The United State excels at dealing with the injustices of other countries. They often even help other countries to cope with their shameful past. Germany will always be grateful to the US for sending American troops across the Atlantic to defeat the Nazis. And for insisting that the Germans be held accountable for the crimes they committed. The Nuremberg trials gave Germans the opportunity to own up to what they had done. They could no longer deny it.
The US has been less successful, however, in conducting the same process when addressing the dark parts of its own past. This includes its treatment of Native Americans who were brutally repressed, or even killed, in order to clear the way for Western expansion. They were betrayed, neglected and disrespected. Today, they live on reservations in some of the saddest living conditions the civilized world has to offer.
Americans seem even more forgetful when it comes to the history of blacks, who were once snatched from their homes, forced into ship galleys and kept like animals for centuries. Even after the end of the Civil War and the official abolition of slavery, it took another hundred years before the discriminatory racial laws were finally officially lifted.
No Clean Break, No Apologies
To this day, the US has never issued a formal apology nor made any attempts at redress, let alone compensation. Instead, many patterns of institutionalized racism still exist. When a clean break from the past is not made, it may be difficult for people to part with their old ways of thinking. Indeed, not only do many Americans continue to hold twisted notions of the superiority of whites, but these beliefs often go unchallenged.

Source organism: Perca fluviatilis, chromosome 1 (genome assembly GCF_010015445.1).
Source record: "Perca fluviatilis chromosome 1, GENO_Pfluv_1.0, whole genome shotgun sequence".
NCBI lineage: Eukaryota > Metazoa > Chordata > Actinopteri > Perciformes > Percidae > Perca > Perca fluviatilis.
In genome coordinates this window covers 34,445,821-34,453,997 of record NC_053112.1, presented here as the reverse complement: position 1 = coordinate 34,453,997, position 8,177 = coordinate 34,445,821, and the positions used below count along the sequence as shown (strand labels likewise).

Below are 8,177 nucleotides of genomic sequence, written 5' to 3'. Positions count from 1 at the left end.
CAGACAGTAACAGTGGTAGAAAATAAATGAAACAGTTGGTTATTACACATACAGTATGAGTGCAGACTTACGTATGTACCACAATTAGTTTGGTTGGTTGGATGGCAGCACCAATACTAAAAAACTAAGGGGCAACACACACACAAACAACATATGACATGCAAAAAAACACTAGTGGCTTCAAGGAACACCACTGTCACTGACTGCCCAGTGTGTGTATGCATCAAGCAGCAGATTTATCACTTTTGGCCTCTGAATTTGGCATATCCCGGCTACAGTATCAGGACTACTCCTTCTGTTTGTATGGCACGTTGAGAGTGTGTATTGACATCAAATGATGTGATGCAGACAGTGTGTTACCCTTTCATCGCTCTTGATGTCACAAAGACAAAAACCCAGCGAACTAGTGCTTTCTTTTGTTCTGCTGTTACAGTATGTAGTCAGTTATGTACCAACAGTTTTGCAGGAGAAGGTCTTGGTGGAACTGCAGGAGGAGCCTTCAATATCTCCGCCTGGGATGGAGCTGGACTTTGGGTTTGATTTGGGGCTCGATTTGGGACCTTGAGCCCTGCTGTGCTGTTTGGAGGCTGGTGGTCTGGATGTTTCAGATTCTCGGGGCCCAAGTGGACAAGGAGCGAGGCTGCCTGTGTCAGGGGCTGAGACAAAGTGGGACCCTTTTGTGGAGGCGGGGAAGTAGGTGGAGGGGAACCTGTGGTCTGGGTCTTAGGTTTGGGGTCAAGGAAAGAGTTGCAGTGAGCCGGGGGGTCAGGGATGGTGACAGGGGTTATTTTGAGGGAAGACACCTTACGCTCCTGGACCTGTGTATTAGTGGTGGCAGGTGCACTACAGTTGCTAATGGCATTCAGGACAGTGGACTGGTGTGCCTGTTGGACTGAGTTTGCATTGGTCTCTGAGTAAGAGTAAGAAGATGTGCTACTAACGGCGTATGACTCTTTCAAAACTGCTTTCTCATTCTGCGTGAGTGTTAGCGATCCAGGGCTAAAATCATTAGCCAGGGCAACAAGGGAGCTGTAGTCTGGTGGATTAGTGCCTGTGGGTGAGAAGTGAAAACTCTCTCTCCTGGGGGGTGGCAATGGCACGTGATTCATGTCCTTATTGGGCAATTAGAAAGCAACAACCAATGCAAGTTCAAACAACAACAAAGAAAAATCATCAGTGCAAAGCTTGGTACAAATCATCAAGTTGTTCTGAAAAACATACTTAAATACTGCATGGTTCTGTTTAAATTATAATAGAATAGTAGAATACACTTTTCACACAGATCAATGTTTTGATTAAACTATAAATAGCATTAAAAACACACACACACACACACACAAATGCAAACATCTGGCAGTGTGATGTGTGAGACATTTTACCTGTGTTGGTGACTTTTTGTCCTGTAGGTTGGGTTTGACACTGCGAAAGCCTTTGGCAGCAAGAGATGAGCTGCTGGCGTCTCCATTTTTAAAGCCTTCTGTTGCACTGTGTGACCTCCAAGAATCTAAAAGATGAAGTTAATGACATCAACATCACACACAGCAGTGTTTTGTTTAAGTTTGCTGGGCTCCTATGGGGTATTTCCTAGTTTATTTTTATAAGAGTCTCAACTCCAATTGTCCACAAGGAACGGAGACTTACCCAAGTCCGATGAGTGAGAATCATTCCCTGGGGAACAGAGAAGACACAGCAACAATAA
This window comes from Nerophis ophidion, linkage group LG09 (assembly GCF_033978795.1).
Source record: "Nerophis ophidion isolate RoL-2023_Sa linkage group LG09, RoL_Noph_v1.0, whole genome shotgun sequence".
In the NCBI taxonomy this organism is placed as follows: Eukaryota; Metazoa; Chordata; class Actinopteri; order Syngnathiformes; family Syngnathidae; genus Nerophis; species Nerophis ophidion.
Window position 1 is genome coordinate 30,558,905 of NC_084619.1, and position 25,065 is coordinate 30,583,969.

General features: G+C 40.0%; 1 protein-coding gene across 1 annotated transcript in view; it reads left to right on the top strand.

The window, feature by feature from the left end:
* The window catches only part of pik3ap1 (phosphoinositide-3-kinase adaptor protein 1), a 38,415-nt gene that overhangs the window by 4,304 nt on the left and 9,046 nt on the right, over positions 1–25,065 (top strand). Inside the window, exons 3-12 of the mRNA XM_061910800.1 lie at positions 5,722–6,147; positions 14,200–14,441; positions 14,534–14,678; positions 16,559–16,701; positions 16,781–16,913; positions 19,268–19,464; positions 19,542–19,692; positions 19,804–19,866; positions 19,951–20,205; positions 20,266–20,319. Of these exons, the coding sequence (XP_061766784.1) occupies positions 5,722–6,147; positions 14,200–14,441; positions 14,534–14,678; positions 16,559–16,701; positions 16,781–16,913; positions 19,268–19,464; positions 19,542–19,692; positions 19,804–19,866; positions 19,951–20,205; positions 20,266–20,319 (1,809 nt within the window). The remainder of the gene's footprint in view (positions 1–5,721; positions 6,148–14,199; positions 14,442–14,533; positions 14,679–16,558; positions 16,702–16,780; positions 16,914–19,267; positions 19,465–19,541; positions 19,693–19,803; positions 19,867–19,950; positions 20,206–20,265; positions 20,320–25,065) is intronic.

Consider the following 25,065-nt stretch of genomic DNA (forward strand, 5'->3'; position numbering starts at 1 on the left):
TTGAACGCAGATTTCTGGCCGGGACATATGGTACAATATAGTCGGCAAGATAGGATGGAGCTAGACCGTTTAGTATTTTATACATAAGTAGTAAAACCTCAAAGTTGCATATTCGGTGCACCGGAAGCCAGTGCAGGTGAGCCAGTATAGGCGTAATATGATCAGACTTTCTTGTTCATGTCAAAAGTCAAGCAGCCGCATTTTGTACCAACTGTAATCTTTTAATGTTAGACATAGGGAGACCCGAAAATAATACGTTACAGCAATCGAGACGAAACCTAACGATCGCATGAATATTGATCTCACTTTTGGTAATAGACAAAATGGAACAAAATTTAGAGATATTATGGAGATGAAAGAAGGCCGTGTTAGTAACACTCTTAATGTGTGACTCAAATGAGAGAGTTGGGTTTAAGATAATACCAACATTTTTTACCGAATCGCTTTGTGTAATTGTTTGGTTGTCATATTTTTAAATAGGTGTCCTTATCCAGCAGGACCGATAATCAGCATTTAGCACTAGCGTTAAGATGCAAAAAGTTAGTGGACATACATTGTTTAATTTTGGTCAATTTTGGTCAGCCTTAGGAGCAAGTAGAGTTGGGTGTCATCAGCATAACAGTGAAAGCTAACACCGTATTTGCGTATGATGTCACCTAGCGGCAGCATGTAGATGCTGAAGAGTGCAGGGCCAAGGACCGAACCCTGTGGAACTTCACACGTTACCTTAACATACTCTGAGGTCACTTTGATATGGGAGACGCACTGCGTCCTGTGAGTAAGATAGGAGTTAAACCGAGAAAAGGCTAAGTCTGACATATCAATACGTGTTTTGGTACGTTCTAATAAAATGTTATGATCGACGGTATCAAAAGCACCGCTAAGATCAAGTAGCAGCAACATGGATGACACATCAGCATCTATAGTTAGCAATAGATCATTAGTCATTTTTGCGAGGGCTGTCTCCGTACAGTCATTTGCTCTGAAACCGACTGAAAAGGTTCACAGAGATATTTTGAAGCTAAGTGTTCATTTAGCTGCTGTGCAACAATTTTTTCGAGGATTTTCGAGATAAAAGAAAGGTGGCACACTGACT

Imagine: 150 years have passed since the American Civil War ended, and only now has a national debate begun over whether some of the symbols of the South are inappropriate. Nine black people had to die in Charleston -- executed by a white Nazi adorned with the Confederate flag and other symbols of alleged white supremacy. It seems that there was never a thought given to the fact that the South went to war against the North partly in order to defend their "right" to continue to hold blacks like animals, to put them in chains, to beat them when they were down.
How is it that for many politicians and American citizens, this flag has only now become a little embarrassing? Why are people only now asking whether it is really a good idea to name streets and public spaces after the greatest generals in the fight for slavery? They may have been brave soldiers, but if they were fighting for a despicable cause, they should not have monuments built in their honor. Unless, of course, we believe that what they stand for is not really so reprehensible.
A Sign of Greatness
On the Mall in Washington -- and not somewhere in Germany -- one can find one of the best and most poignant Holocaust museums in the world. Yet similarly impressive museums dedicated to the history of slavery, to racist polices throughout American history or to the treatment of Native Americans, are missing. Thomas Jefferson, the author of the Declaration of Independence, is enshrined on that Mall in a monument fit for a deity. The fact that Jefferson was also a brutal slave owner is something one only learns at his former estate in Monticello. Perhaps not surprisingly, that fact is not prominently displayed.
To date, the American treatment of its own dark past is so ignorantly passive, so intentionally vague, so in denial that it begs the question: Do the majority of Americans feel any guilt or acknowledge any wrongdoing toward blacks and Native Americans?
Every nation has dark spots in its past, and nowhere are those spots darker than in Germany. However, the greatness of a country is reflected in how it deals with this past and whether it critically examines it. In this respect, the United States is not the great nation it believes itself to be.